delegation, Scope of Practice

Duties and Delegation Abroad

I field many scope-of-practice questions in my work, some of which are highly specific to the individuals posing them. Others can be applied more broadly, however. These serve as interesting material to share with readers of this blog. The following is one such question I received recently.

I practice as a medical assistant in North Carolina. I routinely travel outside the country for medical missions. As a CMA (AAMA), when working under a physician licensed in another country, am I permitted to perform the same tasks that I am allowed to perform under North Carolina law?

I responded as follows:

Thank you for your most interesting question.  Your legal scope of practice would depend on the laws of the country in which you are working.  You would not necessarily be able to perform the same tasks you are delegated in North Carolina.

However, to take your question a step further, it is my legal opinion that—if a physician licensed in North Carolina also went on such a mission trip—the physician would be permitted to delegate to you the same tasks that he/she delegates to you under North Carolina law.  This same legal principle would apply to nurse practitioners and physician assistants licensed in North Carolina.

Note that the state in question here is largely interchangeable. Were the medical assistant and physician from Oklahoma, for example, the same legal principle would apply, only specific to Oklahoma law instead of North Carolina.

medication administration, On the Job, Professional Identity, Scope of Practice

Preparation and Administration of Injections by Medical Assistants

In the current ambulatory care environment, medical assistants are being delegated the preparation of injectable substances, as well as the administration of injections. I often receive questions about legal restrictions on medical assistants preparing injectable substances. In some states, there are specific laws that address this question. In general, it is my legal opinion that, if there is a likelihood of significant harm to a patient if an injectable substance is prepared improperly, the delegating provider must verify the identity and the dosage of the injectable substance before it is administered by the medical assistant.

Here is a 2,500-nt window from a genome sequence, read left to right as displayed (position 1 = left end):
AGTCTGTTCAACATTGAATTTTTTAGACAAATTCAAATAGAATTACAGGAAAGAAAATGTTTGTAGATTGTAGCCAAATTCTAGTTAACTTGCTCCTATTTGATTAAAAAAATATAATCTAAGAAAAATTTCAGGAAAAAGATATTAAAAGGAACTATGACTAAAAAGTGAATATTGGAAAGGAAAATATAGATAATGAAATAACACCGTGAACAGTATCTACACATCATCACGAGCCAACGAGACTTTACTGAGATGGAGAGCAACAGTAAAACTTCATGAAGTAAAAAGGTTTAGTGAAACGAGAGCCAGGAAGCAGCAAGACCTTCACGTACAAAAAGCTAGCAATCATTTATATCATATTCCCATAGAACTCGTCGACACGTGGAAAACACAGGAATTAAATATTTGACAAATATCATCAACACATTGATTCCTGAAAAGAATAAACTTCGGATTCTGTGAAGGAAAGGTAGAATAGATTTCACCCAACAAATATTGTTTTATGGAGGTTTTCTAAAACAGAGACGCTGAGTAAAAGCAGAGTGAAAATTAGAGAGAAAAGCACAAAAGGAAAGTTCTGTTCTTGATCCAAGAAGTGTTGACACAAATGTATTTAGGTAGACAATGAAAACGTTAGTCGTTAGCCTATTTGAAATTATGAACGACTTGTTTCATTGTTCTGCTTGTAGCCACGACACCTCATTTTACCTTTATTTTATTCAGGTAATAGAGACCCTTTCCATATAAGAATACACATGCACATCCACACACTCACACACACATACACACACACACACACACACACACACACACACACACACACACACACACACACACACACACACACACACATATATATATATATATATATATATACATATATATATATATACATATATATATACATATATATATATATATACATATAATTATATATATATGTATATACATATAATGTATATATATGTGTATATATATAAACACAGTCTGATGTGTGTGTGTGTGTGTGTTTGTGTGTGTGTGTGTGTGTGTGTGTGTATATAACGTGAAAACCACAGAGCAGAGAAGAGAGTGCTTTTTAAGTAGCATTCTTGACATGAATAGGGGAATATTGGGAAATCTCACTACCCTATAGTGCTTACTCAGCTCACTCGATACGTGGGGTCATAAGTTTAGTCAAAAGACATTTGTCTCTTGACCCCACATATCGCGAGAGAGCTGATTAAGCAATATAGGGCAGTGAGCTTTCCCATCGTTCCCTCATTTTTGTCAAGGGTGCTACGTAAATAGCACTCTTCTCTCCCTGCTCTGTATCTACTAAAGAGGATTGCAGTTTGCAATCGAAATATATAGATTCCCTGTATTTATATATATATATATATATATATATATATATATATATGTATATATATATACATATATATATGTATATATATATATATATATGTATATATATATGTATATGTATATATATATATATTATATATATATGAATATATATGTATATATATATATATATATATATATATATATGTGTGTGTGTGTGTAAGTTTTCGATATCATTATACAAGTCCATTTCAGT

CPT, CPT codes, delegation, Eligible Professionals, On the Job, Scope of Practice

CMA Today Referenced in Part B News

As many readers of this blog know, I write at length about legal issues affecting the medical assisting profession in each issue of CMA Today, the official publication of the American Association of Medical Assistants. Recently, one of those articles was referenced in a question-and-answer piece in Part B News. (Note: Subscription required.)

The write-up discusses CPT code 69209 (Removal of cerumen using irrigation/lavage) and whether the procedure can be billed if a medical assistant performs it. The author notes several important considerations—for example, the differences in state law and the vagaries of some CPT language—in addition to discussing the CPT definition of “clinical staff” as it relates to medical assistants. Ultimately, the author states the following:

In aggregate, when it comes to medical assistants being eligible to perform services incident to a physician, the answer is “generally yes,” according to recent guidance from the American Association of Medical Assistants (AAMA).